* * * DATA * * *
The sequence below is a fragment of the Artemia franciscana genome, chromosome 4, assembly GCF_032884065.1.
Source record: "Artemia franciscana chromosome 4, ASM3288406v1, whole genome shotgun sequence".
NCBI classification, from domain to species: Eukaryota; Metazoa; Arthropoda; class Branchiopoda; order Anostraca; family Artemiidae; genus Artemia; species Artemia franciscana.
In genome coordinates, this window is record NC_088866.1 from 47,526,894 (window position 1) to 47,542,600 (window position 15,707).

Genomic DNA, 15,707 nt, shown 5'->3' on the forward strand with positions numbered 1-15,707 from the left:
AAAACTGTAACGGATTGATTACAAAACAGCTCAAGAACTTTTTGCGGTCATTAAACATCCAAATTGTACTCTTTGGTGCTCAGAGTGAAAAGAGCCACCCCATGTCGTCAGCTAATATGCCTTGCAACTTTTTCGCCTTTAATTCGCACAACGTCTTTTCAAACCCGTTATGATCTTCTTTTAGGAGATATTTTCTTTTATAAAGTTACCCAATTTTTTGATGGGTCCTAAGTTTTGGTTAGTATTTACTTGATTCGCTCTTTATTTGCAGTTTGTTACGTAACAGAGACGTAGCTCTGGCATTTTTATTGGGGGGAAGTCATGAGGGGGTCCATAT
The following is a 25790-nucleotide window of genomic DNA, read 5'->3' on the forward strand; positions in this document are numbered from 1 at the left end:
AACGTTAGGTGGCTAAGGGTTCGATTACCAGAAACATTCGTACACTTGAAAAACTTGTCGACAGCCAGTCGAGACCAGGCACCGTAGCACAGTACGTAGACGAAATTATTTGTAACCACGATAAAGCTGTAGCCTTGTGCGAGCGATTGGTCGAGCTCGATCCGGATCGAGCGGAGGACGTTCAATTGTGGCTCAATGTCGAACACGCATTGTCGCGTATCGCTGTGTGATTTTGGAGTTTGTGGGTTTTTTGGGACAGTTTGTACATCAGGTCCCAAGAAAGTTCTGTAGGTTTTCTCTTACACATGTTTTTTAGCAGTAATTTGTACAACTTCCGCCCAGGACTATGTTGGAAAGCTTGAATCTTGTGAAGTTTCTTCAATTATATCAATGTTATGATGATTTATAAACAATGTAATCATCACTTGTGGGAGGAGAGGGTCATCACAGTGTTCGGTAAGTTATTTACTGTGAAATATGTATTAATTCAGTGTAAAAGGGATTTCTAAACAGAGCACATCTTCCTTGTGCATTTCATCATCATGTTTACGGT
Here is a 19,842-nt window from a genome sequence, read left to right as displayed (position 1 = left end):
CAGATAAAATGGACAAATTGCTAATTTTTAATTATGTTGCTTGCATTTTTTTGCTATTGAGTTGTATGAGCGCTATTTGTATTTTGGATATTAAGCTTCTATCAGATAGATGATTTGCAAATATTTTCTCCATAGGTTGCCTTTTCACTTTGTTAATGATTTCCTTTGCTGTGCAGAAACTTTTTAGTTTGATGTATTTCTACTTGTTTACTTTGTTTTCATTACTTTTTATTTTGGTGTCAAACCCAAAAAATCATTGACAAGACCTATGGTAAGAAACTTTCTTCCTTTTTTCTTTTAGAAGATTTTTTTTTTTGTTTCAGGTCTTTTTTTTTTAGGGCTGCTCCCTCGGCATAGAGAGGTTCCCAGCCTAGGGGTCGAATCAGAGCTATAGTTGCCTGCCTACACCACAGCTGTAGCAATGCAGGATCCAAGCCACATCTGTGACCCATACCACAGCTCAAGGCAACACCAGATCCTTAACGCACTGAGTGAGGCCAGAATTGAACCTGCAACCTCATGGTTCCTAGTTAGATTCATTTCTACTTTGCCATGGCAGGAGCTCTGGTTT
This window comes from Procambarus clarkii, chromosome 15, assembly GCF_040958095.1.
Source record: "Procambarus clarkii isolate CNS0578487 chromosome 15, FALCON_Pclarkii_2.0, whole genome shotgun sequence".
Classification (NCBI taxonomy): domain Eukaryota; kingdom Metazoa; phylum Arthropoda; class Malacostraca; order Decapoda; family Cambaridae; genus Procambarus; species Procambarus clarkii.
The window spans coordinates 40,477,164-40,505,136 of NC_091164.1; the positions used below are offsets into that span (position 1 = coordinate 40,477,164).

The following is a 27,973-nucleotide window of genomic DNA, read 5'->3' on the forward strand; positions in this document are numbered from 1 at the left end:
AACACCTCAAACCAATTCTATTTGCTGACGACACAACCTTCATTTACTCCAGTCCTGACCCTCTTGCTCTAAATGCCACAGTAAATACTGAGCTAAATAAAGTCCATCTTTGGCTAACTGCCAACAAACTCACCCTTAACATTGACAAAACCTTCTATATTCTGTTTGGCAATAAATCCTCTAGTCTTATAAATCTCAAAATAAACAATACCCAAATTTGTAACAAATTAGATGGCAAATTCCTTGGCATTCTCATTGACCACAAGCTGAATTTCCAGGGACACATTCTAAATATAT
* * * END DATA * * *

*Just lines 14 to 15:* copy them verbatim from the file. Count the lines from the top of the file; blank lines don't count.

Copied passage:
The window spans coordinates 40,477,164-40,505,136 of NC_091164.1; the positions used below are offsets into that span (position 1 = coordinate 40,477,164).

The following is a 27,973-nucleotide window of genomic DNA, read 5'->3' on the forward strand; positions in this document are numbered from 1 at the left end: